MUSIC: Gaz knows his place

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SWINDON-born, Bristol-based, Gaz Brookfield roars the title track on his forthcoming album, “I know my place, and I know what you want from me.” Claiming it’s to “become another functioning member of society.” I digress, favouring he’d remain doing what he does best, shuddering the UK with his dynamic folk-rock style.

It certainly seems the case as his fifth studio album, “I Know my Place,” is released on 9th December, and I’m pleased to confirm, it rocks.

The winner of Acoustic Magazine’s 2010 singer/songwriter of the year, Gaz brings us a diverse range on his latest release, there’s honesty, wit and intelligent prose in his writing.

The title track rages with the Levellers’ ferocity, similarly “The World Spins Around,” with its up-tempo fiddle. While others, such as “Life Begins” reminisces of a young Billy Brag with unpretentious routine subjects and ripostes.

Majority of the songs have contemporary themes, a ballad to the beach, a ditty centred around an intoxicated Christmas, daily procedures in droll Ian Dury bravura, and the most amusing one, punkish “I’ve paid my money,” about critical drunkards in the crowd.

“The Tale of Gunner Haines” however, tells the local historic legend of Brean Down Fort, when said gunner fired a ball cartridge down a ventilator shaft and blew the fort up, the mystery of why he did it explored in the song.

Like the others songs it has that folk ethos of telling it like it is, often with localised leitmotifs and a throbbing vocal which echoes implication or else an interesting slant on common observation. “I’m a fiercely independent musician,” explains Gaz, “and have recorded all of my previous albums in my home studio, and played all of the instruments myself.”

For this album though he’s stepped up his game, recorded in July 2016 at Ladder Factory Studios in Shrivenham, Samuel Bates as engineer and producer.

Gaz wrote all the songs, played acoustic and electric guitar, and an Omnichord. “But it’s everybody else involved with this album,” he clarifies, “which made it so much better than I could have ever imagined.”

Gaz also bought in “talented musicians I am privileged to call friends.” Chris Webb; electric guitar and the banjitar, Ben Wain; fiddle and backing vocals, Leks Wood; drums, Nick Parker; mandolin and backing vocals, Lukas Drinkwater; bass, and Jon Buckett; keyboard.  It was mastered at Valvetastic Studios in Exeter by Jolyon Holroyd. “You might even hear some backing vocals on one song, provided by my good lady wife, Ang,” Gaz informs.

It’s instantly appealing, perhaps the reason why Gaz Brookfield is the only unsigned artist who can currently sell out The Fleece in Bristol.  He’s touring relentlessly to back the album, returning to Wilts in February, playing the Victoria in Old Town, Swindon on the 2nd, and Devizes cellar Bar on the 10th.

Gaz knows his place apparently, and if yours can’t be at this gig, let it be driving your car, windows down and this new release ringing out of the speakers.

http://www.gazbrookfield.com/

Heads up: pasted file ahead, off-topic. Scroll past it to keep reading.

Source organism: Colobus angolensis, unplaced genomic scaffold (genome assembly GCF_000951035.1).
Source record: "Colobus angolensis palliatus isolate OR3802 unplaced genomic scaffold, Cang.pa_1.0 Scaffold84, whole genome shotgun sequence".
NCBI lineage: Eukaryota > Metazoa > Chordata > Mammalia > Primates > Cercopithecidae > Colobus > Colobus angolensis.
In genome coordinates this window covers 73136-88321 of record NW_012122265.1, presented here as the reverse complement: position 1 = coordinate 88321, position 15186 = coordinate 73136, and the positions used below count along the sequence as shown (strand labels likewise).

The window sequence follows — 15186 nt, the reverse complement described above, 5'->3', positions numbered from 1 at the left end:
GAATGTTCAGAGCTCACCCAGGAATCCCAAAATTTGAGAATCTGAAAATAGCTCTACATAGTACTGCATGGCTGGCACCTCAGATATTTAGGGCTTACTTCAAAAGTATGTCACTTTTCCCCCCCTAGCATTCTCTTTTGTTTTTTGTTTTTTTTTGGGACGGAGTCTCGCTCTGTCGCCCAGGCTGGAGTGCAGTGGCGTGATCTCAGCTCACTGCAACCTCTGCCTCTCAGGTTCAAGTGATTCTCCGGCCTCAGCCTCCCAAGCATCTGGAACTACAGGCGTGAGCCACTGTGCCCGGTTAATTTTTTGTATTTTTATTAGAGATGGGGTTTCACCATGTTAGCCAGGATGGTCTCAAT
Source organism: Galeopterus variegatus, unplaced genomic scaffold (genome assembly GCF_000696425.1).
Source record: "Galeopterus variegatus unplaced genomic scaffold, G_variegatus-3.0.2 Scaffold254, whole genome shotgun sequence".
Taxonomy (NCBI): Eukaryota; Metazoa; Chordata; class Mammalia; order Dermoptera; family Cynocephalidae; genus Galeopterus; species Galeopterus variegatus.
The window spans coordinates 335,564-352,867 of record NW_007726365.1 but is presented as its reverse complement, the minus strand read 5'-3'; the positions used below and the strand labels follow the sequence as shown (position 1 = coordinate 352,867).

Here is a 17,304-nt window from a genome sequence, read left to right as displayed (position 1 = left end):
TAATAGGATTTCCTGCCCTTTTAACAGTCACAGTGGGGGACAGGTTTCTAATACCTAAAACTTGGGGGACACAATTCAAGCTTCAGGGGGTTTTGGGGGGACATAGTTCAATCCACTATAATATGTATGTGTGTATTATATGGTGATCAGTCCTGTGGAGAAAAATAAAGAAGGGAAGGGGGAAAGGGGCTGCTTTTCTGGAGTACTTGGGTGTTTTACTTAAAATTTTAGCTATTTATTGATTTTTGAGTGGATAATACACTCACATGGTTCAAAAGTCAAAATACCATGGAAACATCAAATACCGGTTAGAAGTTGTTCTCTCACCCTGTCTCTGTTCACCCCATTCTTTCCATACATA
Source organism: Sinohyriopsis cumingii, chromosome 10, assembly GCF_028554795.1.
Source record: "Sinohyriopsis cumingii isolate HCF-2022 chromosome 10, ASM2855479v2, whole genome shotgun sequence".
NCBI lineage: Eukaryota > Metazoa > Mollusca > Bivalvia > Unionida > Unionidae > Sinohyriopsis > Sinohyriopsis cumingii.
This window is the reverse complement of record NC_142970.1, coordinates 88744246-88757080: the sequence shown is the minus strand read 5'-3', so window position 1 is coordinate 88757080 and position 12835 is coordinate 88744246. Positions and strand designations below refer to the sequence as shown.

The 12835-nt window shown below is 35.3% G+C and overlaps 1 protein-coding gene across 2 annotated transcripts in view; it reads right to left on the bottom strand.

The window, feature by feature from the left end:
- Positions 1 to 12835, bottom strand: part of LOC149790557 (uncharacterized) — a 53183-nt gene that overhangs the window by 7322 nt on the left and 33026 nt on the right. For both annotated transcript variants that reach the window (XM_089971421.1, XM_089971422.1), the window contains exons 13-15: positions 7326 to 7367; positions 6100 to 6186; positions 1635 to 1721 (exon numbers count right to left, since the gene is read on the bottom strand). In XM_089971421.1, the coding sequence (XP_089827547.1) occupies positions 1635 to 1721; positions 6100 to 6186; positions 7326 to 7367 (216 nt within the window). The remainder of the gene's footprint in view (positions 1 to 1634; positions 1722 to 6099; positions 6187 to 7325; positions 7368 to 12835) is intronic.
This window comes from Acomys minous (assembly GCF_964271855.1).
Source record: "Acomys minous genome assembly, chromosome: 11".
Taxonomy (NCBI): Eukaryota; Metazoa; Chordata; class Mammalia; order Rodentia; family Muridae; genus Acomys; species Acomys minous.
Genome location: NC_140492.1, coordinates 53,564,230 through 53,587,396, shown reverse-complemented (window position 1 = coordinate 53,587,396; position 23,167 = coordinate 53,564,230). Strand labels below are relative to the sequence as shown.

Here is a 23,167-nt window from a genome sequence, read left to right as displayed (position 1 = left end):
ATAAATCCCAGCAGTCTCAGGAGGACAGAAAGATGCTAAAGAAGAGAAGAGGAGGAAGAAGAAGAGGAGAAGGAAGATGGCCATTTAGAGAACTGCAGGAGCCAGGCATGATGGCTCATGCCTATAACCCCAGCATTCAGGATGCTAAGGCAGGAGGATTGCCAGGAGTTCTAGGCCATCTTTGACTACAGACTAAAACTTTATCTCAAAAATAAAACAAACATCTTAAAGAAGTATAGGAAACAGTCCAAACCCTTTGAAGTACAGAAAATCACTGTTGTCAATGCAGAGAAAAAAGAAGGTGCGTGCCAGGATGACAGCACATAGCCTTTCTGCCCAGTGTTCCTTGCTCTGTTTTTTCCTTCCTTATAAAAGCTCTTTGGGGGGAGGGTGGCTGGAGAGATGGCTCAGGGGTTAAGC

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I was born in the Fling Dynasty of a small planet known as Duncan in a galaxy far, far away. My humble parents, believing the planet was on the eve of destruction, sent me off as a baby in an egg-shaped craft and I landed here on planet Earth in the spring of 1973. I was later to discover through a cavern of ice, as you do, that the planet was fine all the time and it was just a particularly nasty prank by my father’s mates down the pub. I landed in a deep jungle and was raised by a company of wolves, learning to live as they did. Until one day when a naughty tiger with a very English accent came along and I was whisked away by a black panther and a jazz singing bear to a man-village. It wasn’t the tiger I was worried about; it was the American cartoon producer following on behind him. It was at the village that I won a golden ticket to visit a chocolate factory where I fell into a river made of chocolate and was sucked up a pipe into a fudge room; happy days. It could have been worse; I heard some other kid turned into an exploding blueberry. I lived at a coastal Inn for a while until an old sailor paid me a penny to look out for a legless seadog. In finding him I discovered a treasure map and was promptly whisked away by a sailor to a Caribbean island where I got into a bit of a rumble with some pirate radio DJ called Captain Tony Blackbeard. It was that or another holiday in Clacton. At eleven I was taken away by a man with an uncanny resemblance to actor and comedian Robbie Coltrane to a school for wizards where I had to battle it out with some bald blue bloke who killed my parents, said he was a lawyer working for an author called JK Rolling or something. That wasn’t as bad as the frog flavoured semolina we had to eat for school dinner. As I grew up and went to college I decided to give my favourite toys, a cowboy and a space ranger, away to a snotty girl from around the corner, nobody told me the cowboy was really Tom Hanks otherwise I would have given them away a lot sooner. So, other than the time I was bitten by a rare spider and found myself with special arachnid powers which I used to defeat an evil leprechaun, I left college and it was all very uneventful. Nowadays I have settled down to a family life and enjoy writing books, striving to be more like Bruce Bogtrotter every day. People say “where do you get your ideas from?” I tell them I have no idea, I've had such a boring, everyday life.

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